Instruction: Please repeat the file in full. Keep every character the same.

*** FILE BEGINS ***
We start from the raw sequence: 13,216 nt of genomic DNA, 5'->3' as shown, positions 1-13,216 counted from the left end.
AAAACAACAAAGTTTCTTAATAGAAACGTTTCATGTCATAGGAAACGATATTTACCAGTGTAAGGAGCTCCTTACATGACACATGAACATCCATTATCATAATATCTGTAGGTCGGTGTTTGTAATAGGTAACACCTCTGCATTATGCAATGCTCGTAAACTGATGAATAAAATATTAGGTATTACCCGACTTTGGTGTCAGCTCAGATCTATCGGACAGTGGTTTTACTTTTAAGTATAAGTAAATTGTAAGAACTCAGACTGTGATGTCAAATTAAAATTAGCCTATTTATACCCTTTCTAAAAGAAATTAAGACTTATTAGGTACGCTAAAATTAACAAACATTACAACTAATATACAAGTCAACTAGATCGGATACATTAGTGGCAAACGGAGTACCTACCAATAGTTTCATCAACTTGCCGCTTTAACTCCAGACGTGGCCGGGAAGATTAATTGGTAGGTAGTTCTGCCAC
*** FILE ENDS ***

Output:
We start from the raw sequence: 13,216 nt of genomic DNA, 5'->3' as shown, positions 1-13,216 counted from the left end.
AAAACAACAAAGTTTCTTAATAGAAACGTTTCATGTCATAGGAAACGATATTTACCAGTGTAAGGAGCTCCTTACATGACACATGAACATCCATTATCATAATATCTGTAGGTCGGTGTTTGTAATAGGTAACACCTCTGCATTATGCAATGCTCGTAAACTGATGAATAAAATATTAGGTATTACCCGACTTTGGTGTCAGCTCAGATCTATCGGACAGTGGTTTTACTTTTAAGTATAAGTAAATTGTAAGAACTCAGACTGTGATGTCAAATTAAAATTAGCCTATTTATACCCTTTCTAAAAGAAATTAAGACTTATTAGGTACGCTAAAATTAACAAACATTACAACTAATATACAAGTCAACTAGATCGGATACATTAGTGGCAAACGGAGTACCTACCAATAGTTTCATCAACTTGCCGCTTTAACTCCAGACGTGGCCGGGAAGATTAATTGGTAGGTAGTTCTGCCAC